the manifold exhausting attempts to fix the exhaust manifold.

As I have said before, the exhaust manifold on the “new” engine was cracked, so I needed to pull it and swap the good manifold from the old engine. Ford sixes are notorious both for cracked manifolds and for the bolts rust-welding themselves to the head. A fun combination. So in the days leading up I sprayed the bolts with PB Blaster and Freeze Off. Once I started in I used a bolt extractor to get a grip on the badly rusted heads.

End result was six bolts actually coming loose, four snapped off bolt heads and one bolt who’s head stripped badly without shifting. I spent the next while trying to shift the stubborn bolt, I tried the bolt extractor, vise-grips, welding a nut onto the head and probably a half-dozen other things without the slightest sign of movement.


I finally gave up and cut the head off with an angle grinder, and pried the manifold off in pieces. The places it snapped in the pic are not where the cracks were, but just the result of overly enthusiastic prying. Fortunately I didn’t need this piece anymore. Frustratingly, the bolt that had given me so much hassle and wasted so much time, once the manifold was off it came out in moments with a pair of vise-grips.

Once the manifold was off I still had the problem of the four bolts that had snapped off. I was lucky in that they hadn’t snapped off flush, but I still couldn’t budget them. Vise grips would just chew them up, and attempts to heat or freeze them didn’t do a thing. I even tried welding a nut to them and putting a wrench on it. All I did was snap the nut back off.

Finally I gave in and decided that if the bolt wanted to be a permanent part of the head, I would take advantage of that instead of fighting it. So I cut the bolt back about half way with an angle grinder to get a flat surface. Next I cut the heads off some short bolts and chamfered the ends to give my weld someplace to bite.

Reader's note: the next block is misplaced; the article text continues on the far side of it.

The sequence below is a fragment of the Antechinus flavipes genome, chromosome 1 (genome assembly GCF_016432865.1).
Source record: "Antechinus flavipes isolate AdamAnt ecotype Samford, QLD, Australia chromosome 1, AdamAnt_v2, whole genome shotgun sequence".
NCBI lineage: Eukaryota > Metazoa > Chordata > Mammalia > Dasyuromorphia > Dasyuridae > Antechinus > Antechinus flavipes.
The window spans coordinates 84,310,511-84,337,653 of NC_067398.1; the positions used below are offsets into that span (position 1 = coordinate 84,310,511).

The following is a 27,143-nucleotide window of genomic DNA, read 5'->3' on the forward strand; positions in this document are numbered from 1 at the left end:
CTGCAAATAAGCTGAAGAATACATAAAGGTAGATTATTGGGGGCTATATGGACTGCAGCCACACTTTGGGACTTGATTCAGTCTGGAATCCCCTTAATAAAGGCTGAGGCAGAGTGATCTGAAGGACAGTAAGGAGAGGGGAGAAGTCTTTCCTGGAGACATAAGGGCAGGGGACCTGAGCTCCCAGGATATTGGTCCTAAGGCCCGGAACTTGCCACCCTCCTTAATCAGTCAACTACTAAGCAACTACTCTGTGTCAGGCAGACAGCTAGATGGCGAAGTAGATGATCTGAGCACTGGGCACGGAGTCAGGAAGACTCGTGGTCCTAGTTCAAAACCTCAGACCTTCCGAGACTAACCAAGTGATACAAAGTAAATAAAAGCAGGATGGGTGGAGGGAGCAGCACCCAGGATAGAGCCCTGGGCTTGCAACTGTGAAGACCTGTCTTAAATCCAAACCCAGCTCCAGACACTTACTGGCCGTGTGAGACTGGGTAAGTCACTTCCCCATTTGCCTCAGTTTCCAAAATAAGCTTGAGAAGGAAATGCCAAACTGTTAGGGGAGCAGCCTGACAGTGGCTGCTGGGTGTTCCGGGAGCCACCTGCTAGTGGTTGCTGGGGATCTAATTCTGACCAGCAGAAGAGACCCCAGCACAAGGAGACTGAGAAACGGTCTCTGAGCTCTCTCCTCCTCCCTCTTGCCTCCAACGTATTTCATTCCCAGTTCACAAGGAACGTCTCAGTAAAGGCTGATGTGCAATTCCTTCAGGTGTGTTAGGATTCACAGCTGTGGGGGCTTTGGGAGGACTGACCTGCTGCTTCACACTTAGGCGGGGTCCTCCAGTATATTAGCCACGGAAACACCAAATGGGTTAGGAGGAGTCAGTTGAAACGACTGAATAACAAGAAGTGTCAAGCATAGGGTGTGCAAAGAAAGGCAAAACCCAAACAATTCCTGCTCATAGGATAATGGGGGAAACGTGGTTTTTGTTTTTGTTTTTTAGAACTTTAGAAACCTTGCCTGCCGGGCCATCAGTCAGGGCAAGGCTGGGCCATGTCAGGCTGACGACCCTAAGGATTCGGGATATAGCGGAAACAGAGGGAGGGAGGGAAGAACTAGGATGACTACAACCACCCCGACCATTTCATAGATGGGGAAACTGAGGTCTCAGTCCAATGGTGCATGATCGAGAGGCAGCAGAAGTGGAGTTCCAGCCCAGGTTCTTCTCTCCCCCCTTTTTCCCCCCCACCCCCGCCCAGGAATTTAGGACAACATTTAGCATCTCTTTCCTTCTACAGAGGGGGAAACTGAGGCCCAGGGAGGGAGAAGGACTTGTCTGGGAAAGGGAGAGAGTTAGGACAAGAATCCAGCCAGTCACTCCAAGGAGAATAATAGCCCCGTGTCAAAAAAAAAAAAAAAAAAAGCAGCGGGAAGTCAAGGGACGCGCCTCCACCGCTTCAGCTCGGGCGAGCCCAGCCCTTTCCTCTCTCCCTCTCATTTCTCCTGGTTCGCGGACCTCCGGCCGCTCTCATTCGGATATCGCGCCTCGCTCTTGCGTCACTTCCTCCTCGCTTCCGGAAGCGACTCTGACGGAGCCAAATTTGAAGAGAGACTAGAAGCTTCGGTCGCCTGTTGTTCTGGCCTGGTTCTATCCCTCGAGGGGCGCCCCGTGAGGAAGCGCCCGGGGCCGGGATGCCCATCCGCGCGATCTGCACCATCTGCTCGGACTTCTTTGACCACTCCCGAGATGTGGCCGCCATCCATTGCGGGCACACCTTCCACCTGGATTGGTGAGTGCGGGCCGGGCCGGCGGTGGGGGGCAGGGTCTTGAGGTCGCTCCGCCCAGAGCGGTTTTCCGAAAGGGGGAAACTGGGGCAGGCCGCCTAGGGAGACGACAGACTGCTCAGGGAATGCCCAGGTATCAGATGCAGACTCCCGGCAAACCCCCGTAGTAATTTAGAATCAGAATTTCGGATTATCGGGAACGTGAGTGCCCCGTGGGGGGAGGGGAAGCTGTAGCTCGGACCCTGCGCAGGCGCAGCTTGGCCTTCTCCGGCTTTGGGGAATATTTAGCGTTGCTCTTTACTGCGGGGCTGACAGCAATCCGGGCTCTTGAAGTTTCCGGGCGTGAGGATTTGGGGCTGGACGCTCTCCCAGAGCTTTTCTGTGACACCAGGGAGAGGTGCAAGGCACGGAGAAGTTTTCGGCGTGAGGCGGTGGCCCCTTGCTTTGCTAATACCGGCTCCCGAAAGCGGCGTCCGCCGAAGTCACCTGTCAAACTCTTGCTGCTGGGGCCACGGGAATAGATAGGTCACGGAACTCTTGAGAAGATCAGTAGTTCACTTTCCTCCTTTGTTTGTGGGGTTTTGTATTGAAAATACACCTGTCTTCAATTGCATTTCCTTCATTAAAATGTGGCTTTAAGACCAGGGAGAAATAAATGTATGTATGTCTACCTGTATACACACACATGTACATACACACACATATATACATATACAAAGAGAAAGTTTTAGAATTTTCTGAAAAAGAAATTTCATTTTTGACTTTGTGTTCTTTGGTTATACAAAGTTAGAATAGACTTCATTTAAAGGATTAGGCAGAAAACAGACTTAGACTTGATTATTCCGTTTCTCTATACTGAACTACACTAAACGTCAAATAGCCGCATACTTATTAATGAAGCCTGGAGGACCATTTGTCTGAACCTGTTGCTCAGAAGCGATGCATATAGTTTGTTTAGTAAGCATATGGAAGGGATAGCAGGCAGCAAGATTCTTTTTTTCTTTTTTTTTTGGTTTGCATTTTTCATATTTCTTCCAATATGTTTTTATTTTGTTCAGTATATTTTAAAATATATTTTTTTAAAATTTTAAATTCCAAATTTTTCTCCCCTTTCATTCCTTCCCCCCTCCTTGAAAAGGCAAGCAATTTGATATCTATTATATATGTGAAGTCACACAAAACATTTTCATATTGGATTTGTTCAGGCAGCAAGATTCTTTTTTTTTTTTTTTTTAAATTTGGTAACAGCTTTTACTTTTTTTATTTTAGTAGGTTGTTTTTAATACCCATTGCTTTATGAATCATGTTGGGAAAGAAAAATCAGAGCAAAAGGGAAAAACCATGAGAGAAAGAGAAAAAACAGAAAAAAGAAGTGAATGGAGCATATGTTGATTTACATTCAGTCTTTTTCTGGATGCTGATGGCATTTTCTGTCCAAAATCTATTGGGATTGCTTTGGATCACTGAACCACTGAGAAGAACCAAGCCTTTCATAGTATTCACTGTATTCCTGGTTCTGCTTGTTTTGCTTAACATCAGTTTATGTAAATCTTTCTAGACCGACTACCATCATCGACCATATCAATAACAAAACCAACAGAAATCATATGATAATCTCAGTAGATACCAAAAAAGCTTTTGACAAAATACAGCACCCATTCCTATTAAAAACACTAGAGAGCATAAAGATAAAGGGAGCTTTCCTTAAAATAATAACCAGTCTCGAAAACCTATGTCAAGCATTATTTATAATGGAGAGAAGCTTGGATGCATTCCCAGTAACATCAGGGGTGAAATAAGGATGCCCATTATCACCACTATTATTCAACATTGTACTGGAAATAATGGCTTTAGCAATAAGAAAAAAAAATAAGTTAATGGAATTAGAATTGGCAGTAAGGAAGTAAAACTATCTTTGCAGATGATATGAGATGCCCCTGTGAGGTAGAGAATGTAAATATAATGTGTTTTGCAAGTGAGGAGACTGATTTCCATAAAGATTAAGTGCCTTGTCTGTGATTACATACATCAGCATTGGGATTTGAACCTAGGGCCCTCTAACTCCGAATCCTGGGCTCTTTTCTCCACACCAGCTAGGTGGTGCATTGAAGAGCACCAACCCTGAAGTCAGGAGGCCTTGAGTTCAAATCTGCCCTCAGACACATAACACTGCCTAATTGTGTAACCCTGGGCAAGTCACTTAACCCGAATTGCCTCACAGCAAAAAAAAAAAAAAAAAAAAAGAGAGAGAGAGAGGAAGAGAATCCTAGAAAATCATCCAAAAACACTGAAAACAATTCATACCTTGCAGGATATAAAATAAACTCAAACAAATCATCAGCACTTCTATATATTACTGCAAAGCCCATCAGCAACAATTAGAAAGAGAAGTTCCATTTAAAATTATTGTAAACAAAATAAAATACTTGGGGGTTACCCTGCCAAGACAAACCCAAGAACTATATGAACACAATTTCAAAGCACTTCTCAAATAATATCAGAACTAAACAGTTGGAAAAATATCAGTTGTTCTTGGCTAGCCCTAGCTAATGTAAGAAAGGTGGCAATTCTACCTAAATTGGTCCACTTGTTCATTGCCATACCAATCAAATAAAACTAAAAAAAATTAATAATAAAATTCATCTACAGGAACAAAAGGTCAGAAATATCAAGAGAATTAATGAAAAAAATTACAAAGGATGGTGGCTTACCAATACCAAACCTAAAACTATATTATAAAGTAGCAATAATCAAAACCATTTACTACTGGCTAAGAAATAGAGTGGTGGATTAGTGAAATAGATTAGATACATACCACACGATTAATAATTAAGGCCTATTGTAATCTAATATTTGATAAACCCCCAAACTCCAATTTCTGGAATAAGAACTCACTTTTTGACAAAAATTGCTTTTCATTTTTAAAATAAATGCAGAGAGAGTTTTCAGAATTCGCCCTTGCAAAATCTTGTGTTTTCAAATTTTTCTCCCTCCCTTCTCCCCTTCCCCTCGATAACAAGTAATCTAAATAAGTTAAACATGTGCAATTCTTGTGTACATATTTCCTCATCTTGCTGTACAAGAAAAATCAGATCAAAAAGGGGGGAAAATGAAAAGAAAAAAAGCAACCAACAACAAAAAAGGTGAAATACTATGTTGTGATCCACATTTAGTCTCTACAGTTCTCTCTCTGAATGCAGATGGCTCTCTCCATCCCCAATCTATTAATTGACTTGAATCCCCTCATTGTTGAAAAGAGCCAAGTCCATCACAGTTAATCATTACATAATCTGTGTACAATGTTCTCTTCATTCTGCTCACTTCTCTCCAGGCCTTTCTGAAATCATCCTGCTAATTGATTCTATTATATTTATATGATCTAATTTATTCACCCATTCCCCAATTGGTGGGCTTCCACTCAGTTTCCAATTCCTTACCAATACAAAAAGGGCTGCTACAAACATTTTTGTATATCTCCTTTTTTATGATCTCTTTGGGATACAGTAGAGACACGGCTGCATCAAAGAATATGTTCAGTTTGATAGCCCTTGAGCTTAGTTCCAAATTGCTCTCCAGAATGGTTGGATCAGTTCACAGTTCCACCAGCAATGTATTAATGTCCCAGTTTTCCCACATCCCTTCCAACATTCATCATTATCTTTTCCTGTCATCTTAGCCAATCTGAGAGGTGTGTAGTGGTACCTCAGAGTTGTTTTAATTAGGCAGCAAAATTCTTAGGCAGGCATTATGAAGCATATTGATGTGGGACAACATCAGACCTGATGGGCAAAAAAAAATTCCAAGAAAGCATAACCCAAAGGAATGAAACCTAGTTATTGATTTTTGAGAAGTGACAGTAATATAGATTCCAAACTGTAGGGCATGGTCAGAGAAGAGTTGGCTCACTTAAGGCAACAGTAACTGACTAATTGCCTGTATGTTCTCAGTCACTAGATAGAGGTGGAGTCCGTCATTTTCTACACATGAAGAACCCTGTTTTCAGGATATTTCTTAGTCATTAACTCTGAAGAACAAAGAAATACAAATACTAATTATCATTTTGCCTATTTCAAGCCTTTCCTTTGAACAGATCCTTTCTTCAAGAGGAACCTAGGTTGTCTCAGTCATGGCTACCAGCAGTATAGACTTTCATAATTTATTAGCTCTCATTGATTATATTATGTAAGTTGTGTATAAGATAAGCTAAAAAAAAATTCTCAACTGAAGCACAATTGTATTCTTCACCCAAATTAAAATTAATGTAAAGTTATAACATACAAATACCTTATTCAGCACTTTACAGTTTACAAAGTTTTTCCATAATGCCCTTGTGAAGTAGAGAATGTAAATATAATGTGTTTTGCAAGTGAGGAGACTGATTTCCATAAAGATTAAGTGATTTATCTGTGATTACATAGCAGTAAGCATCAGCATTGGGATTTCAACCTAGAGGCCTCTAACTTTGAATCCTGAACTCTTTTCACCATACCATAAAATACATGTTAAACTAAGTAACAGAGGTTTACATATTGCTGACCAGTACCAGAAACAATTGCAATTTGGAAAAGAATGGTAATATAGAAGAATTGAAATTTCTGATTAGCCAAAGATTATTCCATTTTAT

Then one by one I welded the new bolts to the old once, effectively creating a stud I could put a washer & nut on. Because I was working down in the engine bay I had no good way to get the pieces aligned perfectly straight. So after welding each one I had to grind the welds down and test fit the manifold. I was lucky in that they all ended up straight enough to allow the manifold to slide on and off easily.

Add some stainless steel hardware & a new manifold gasket and the project was done.

3 thoughts on “the manifold exhausting attempts to fix the exhaust manifold.

  1. One technique I use to remove stuck studs or bolts THAT I CAN REACH is to soak them with Blaster PB, and let them sit a while….4-6 hours, occasionally giving them another dose.
    Then I grip the stud with large vise grips, REALLY tightly! and use a torch (propane works OK for this) to warm up the IRON the bolt is stuck into. This will take a while to heat the metal up well.
    Once the area is hot, I spray the bolt and it’s base where it screws into the block (but not the block!) with more Blaster, be aware it may flare up and burn, just blow it out.

    NOW carefully using a little leverage, work the vise-grips a little, VERY little, back and forth, only putting a little pressure on the bolt maybe on 1/8th of an inch in each direction…just work it back-and-forth.
    Here’s what happens: the Blaster will cool the bolt a bit, making it marginally smaller in the bolt hole. The vise grips also act as a heat sink, and if it gets too hot just change it out for another, or cool it with a tub of water and re-clamp it on.
    The pressure back-and-forth will break the bonds of the rust, allowing increasingly larger movements of the bolt in the threaded hole. Add Blaster as needed.
    Repeat the heating and Blaster treatments, and 95+% of the time I get the bolts out.
    I learned this while working in an exhaust shop, removing frozen studs from exhaust manifolds.
    Using this technique I have brought back from the dead, tools and materials that were solid blocks of rust.

    The trick again, is to work the bolt EVER SO SLIGHTLY back and forth. This will actually twist the bolt slightly along it’s length (kinda the way torque rods or springs work), allowing the bolt to twist ever so slightly, breaking the rust bond a few molecules at a time.
    Simply out-stubborn the bolts. You Will Win.

  2. And by putting pressure on the wrench to move it 1/8th of an inch, I mean moving the HANDLE of the vise-grips 1/8th of an inch, NOT the bolt.
    You do not, of course, want to torque and snap the bolt…

    I presume you will use Never-Seez during re-assembly.

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